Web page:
Understanding the Different Levels of Consciousness

woman shaking an unconscious man
Shake an unconscious patient to wake them. Bicek Photography

A severe lack of consciousness is referred to as being unconscious. Victims are usually considered unconscious if they can't wake up enough to interact normally with the rescuer.

Levels of Consciousness

Consciousness is not a lights-on/lights-off proposition, which the term unconscious implies. It's like being underwater. The deeper you go, the darker the surroundings. As you get closer to the surface you start to see more things and be more cognizant of what's out there, until you break through to total awareness.

Healthcare workers call this sliding scale of awareness the levels of consciousness. Being fully awake, alert and oriented to your surroundings is the gold standard. It's the way most of us go through our days (other than Mondays anyway).

Anything other than that gold standard is considered altered, hence the term altered levels of consciousness. The deepest, darkest level is usually described as being unresponsive, meaning nothing you do to the patient--smells, touch, noises, pain--will arouse them to any sort of response.

Coma is a simplistic term for an unconscious patient who is unresponsive to verbal or physical attempts to wake him or her. Usually, the term coma is used for patients who exhibit unresponsiveness for long periods of time, but it doesn't matter.

It's in the Noggin

Consciousness is a function of the brain and altered levels of consciousness are indicators that something is amiss.

In that way, an altered level of consciousness is a sign of a medical condition, rather than a medical condition in itself. The more acute or sudden changes in consciousness occur, the more we are usually concerned about what it means.

For example: sudden cardiac arrest leads to a sudden loss of consciousness because blood stops flowing to the brain.

In cardiac arrest, the brain isn't the problem--the heart is. However, the sudden loss of consciousness is an obvious indicator of a problem. Any sudden loss of consciousness is a medical emergency and rescuers should call 911 immediately.

Causes of Unconsciousness

There are several medical conditions that change consciousness. Emergency healthcare providers use mnemonics to remember the most common causes. It's a way to run through all the possible problems and rule out the stuff that's not causing the change. Once you've eliminated the issues that aren't a problem, you'll be left with the probable culprit.

One of the easiest ways to remember the usual suspects is to use the mnemonic AEIOU TIPS:

  • A - alcohol
    This one is pretty self explanatory. Many of us have experienced ethanol-induced altered levels of consciousness.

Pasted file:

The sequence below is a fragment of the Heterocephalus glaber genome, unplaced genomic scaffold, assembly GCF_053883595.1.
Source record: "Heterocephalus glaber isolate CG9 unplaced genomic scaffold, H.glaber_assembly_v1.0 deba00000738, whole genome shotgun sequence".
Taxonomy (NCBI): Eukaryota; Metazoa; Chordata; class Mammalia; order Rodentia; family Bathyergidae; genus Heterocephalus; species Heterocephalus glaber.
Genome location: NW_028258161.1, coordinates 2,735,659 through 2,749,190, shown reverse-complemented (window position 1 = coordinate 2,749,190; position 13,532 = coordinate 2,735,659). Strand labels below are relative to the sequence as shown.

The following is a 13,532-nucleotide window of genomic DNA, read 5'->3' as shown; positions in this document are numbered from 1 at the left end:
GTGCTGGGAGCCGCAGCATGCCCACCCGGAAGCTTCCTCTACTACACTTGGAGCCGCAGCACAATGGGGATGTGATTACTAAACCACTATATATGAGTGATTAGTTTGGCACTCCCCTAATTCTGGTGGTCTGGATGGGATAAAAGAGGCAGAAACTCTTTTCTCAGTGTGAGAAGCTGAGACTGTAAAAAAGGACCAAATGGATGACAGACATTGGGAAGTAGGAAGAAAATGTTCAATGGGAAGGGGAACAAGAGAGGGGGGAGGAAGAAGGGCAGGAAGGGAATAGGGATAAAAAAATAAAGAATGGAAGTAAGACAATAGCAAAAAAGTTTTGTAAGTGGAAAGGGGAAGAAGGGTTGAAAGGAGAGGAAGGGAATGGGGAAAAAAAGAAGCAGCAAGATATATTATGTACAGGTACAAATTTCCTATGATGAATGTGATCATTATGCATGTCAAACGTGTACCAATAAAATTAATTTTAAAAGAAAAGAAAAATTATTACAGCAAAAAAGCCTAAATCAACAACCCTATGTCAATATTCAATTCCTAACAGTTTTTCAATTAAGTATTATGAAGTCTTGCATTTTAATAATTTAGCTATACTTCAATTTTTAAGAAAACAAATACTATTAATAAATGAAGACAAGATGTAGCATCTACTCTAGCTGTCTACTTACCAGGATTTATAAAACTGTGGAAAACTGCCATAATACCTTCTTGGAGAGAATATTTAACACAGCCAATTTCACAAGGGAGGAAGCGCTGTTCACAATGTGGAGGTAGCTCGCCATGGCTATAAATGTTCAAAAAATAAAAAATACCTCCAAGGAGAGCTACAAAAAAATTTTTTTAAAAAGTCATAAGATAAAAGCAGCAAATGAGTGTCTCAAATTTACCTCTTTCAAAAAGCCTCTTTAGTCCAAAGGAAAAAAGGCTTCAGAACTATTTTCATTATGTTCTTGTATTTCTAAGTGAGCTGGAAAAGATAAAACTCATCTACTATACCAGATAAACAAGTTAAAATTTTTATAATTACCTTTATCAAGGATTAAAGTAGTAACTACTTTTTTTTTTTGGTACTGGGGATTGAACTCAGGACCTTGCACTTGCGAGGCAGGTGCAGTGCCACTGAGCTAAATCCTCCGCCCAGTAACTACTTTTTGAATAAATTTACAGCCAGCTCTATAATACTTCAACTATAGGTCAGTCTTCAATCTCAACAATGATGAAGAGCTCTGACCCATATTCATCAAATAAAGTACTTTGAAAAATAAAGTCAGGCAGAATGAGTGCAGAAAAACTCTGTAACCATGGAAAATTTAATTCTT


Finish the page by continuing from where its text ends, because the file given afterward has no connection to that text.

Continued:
• E - epilepsy or exposure (heat stroke, hypothermia)
    One reason I'm not a huge proponent of these types of mnemonics is when folks hijack the letters to use them for more than one cause. Oh well, AEIOU TIPS is easy to remember so I deal with the extra stuff. Epilepsy is a seizure condition, a true brain issue. Exposure--hot or cold--affects the brain's ability to function.
  • I - insulin (diabetic emergency)
    Diabetic emergencies affect the brain because the brain only has one fuel that it can burn for energy--sugar. Too little sugar in the bloodstream and the brain runs out of steam. Insulin regulates blood sugar, hence the connection.
  • O - overdose or oxygen deficiency
    Again with the double play. Overdose brings us back to alcohol (some folks remember 'A' to mean alcohol or drugs rather than co-opting 'O' twice). Both of these are pretty easy to understand.
  • U - uremia (toxins due to kidney failure)
    If you don't keep your blood clean, your brain won't work correctly.
  • T - trauma (shock or head injury)
    Either direct injury to the noggin or the loss of too much blood can affect the brain.
  • I - infection
    A systemic infection that affects the entire body--sepsis--or something affecting just the brain and spinal cord, such as meningitis or encephalitis, will cause the brain to malfunction.
  • P - poisoning
    See Alcohol or Overdose, above.
  • S - stroke
    This is the only thing on the list that is truly brain-specific. A stroke is a medical condition that works like an injury to the brain, but doesn't require direct force.

Altered levels of consciousness can be very challenging to figure out.

If you have a patient that just won't wake up and you're not sure why, call 911.

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